Thanks Clint for the feedback and the last patch and the nearly 1h phone call we had for discussing that. Right before our call I already have made changes for a better class structure. The one from the last patch was really broken. As attached you will see the updated patch we have agreed on in relationship to Mozmill. I would Clint let comment on that first but would like to also get feedback from Heather and Geo again.

Re the list of contributors and why I haven't listed Geo. The modules have been completely rewritten. None of the code we had before is existent anymore. But if that would mean we still have to carry over existent contributors I will do that in one of the follow-up patches.
Attachment #514217 - Attachment is obsolete: true
Attachment #514549 - Flags: review?(gmealer)
Attachment #514217 - Flags: feedback?(fayearthur+bugs)
(Assignee)

Updated

7 years ago
Attachment #514549 - Flags: feedback?(ctalbert)
(Assignee)

Updated

7 years ago
Attachment #514549 - Flags: feedback?(fayearthur+bugs)

Comment 34

7 years ago
Comment on attachment 514549 [details] [diff] [review]
Patch v2

So we talked on the phone about this.  The QA team need this for their shared module refactor, which is why it is done the way it is done.

Henrik and I talked for a while about the implementation and I like the implementation, liked the idea in the other patch.  The munging of the stackframe to get around mozmill bugs still makes me queasy but there isn't much of a way to do that well until we fix it in 2.0.

So, let's talk about taking this for 2.0.
* I propose we take the patch wholesale - consume all of the stuff with the following caveats:
** We remove the google class inheritance thingy for something like trait.js (what the jetpack folks are using) or something else.
** We remove the stack frame stuff and investigate doing some frame caching in mozmill so that when a test throws an assert, we report the line that threw the assert as the top line of the failing stack.  This will also make failures easier to spot.  We should optionally turn off frame caching when the --debug parameter is set.
** We should ensure that when errors are thrown in shared modules it looks the same as an assertion thrown from a test.  (i.e. shared modules should no longer have assertions/expects in 2.0-land.  Asserts expects will be reserved for tests and if a shared module finds something is incorrect, then it should throw).  This is a kind of hand-wavy thing that Henrik and I were discussing, but I think it makes sense to have shared modules behave like part of the core mozmill and less like tests.
** We should take the interfaces and implementation for these directly into mozmill 2.0, and place the assert.logging and expect.logging into assert and expect APIs on the global object, just like Henrik does in his init script.  We'll do that in frame.js.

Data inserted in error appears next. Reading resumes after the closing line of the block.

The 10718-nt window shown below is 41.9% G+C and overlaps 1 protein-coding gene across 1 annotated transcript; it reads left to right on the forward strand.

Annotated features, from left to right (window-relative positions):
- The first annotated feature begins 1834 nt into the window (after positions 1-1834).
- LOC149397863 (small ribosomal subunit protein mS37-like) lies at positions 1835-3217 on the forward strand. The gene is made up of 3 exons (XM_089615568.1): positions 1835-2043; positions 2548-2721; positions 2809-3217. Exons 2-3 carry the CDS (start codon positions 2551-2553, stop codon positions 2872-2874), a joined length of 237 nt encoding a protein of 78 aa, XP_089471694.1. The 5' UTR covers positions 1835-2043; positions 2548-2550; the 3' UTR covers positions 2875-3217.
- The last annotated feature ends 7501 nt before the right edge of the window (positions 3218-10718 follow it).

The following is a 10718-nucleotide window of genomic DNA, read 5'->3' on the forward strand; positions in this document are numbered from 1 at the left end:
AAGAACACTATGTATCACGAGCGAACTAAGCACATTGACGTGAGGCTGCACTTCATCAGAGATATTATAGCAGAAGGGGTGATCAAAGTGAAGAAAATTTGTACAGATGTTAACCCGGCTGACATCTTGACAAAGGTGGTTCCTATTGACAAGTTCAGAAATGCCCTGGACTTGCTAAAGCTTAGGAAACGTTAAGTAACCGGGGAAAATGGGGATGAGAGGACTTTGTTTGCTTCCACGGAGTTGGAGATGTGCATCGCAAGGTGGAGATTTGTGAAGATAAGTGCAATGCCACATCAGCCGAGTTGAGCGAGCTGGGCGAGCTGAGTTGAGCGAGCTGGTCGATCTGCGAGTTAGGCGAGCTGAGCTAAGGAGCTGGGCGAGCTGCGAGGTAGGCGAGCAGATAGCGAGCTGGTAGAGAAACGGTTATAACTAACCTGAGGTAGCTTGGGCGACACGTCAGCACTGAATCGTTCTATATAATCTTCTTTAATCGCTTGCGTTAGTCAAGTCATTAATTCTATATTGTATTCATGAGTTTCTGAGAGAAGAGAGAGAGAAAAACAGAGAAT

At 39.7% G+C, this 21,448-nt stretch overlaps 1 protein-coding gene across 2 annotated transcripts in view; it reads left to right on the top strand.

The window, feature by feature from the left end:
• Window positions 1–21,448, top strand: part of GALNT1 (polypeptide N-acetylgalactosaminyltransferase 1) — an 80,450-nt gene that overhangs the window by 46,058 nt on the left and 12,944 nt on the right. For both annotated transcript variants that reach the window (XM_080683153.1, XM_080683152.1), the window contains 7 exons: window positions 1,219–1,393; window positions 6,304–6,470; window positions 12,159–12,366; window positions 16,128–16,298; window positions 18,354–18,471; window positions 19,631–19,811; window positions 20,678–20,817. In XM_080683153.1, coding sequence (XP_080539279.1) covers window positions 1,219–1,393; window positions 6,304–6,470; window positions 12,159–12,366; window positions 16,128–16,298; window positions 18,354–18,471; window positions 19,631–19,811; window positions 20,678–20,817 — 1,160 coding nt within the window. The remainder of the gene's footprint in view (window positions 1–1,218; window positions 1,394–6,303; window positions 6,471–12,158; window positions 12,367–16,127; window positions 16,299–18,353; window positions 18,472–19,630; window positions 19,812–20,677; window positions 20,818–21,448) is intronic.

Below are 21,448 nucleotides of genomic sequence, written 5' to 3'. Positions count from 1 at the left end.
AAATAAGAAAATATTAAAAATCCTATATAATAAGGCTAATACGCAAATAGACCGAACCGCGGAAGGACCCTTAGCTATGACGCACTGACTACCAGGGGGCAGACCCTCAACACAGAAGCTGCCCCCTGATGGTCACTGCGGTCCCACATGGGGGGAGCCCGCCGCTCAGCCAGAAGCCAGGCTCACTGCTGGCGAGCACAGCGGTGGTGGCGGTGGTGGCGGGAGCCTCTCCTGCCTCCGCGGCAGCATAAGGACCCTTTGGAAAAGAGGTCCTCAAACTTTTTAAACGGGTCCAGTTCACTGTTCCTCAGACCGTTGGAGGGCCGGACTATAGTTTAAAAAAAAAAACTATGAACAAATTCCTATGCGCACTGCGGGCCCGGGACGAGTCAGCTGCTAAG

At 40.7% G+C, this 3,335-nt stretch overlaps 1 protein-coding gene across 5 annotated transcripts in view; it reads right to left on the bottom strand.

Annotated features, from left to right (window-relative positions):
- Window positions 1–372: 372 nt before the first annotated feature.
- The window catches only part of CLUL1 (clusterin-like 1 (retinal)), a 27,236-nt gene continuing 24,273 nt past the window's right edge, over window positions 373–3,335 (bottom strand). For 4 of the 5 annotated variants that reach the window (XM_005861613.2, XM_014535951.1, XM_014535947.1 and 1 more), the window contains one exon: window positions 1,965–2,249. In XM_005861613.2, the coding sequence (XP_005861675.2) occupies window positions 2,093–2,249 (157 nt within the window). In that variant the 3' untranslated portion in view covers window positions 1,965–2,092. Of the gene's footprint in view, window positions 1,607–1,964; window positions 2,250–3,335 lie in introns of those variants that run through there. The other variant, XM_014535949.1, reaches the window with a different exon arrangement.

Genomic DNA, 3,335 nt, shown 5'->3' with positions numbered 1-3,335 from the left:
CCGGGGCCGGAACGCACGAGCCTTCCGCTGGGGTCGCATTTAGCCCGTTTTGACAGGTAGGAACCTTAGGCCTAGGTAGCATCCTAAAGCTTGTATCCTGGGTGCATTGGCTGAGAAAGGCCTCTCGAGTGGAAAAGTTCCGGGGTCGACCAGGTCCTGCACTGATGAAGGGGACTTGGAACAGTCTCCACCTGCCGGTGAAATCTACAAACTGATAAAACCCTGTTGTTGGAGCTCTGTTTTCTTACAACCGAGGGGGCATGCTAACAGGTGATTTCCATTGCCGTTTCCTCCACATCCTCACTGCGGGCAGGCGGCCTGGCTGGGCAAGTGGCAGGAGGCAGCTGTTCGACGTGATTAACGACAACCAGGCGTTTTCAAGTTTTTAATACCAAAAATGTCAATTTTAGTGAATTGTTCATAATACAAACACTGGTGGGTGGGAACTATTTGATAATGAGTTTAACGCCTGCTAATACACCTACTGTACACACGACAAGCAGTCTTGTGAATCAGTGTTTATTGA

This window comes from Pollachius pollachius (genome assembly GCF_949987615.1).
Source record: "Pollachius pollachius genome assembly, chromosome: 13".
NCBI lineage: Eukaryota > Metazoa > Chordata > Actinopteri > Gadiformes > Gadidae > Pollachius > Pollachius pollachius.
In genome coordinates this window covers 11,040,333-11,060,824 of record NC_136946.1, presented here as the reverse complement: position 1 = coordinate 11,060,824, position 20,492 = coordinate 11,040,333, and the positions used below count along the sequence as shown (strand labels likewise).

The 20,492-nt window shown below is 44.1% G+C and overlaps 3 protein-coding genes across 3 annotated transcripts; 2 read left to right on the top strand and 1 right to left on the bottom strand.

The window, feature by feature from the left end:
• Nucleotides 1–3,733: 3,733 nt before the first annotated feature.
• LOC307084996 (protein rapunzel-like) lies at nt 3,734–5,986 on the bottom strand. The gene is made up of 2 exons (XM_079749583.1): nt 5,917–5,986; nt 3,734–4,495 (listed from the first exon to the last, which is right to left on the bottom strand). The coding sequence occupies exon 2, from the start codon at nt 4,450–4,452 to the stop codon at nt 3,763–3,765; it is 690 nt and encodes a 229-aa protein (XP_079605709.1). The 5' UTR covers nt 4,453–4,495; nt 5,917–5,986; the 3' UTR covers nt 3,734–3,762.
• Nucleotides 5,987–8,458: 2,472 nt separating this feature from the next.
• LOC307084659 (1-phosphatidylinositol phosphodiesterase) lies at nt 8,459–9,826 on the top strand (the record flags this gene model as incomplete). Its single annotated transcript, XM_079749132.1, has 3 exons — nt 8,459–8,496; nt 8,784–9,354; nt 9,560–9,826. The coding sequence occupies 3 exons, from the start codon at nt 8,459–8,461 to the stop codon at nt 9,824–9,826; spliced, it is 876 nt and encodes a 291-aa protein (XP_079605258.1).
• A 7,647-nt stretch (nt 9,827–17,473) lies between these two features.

** If we find that tests require these classes be extended on a regular basis (we'll be able to discover this as Henrik and Geo complete their shared module refactor) then we should add/modify the interface in TestLogger so that we do not need to extend this class.  We should shoot for an explicit interface here that works for 99.99999% of cases.

PS I still think we should give Geo credit in the contributors line ;)
Attachment #514549 - Flags: feedback?(ctalbert) → feedback+
re: contrib, I don't really care. It was a complete rewrite. I think there may have been one of these with Henrik's name at the top and I stomped on that. At this point, I really don't know, and it's not a big deal to me.

Re: errors in the shared modules, shared modules should never, ever assert--only tests should. 

Shared modules can throw exceptions on endstate checks (e.g., I just loaded a URL, is the URL really loaded? If not, throw) but I want that distinct from an assertion that the test explicitly asked for. The reason is that those types of failures usually means a script problem that happens in setup/teardown, not an AUT problem happening in a test, and making them look different helps greatly in diagnostics.

So, in that specific instance, a loaded URL -not- loading, I'd expect the test that actually -tests- loading URLs to have an assertion FAIL, and any tests that relied on URL loads for their setup to have an ERROR that aborted them.

If this isn't clear, let's talk more. It's pretty key to how I'd like to see the framework organized.
Just re-read your comment, and I think it was me who misunderstood you. I think you said the same thing I did, but I got caught by something that said "errors should look like assertions" or similar.

Totally agree that shared-module errors should look like something that came from mozmill, vs. an assertion, but that both should be similar in the final results in that they stop a test.
My thoughts on this are:

* logging.js seems like a bit of a misnomer when there are mainly assertion functions in it.

* I missed this and can't seem to glean it from the previous comments, can you explain why not just have one object like AssertionLogger that defines .ok() and .equal() that uses the _logFail() function, then have ExpectationLogger inherit from it in the usual prototype way, just overriding the _logFail() function? Then doing:

module.exports = new AssertionLogger()
(Assignee)

Comment 38

7 years ago
(In reply to comment #37)
> * I missed this and can't seem to glean it from the previous comments, can you
> explain why not just have one object like AssertionLogger that defines .ok()
> and .equal() that uses the _logFail() function, then have ExpectationLogger
> inherit from it in the usual prototype way, just overriding the _logFail()
> function? Then doing: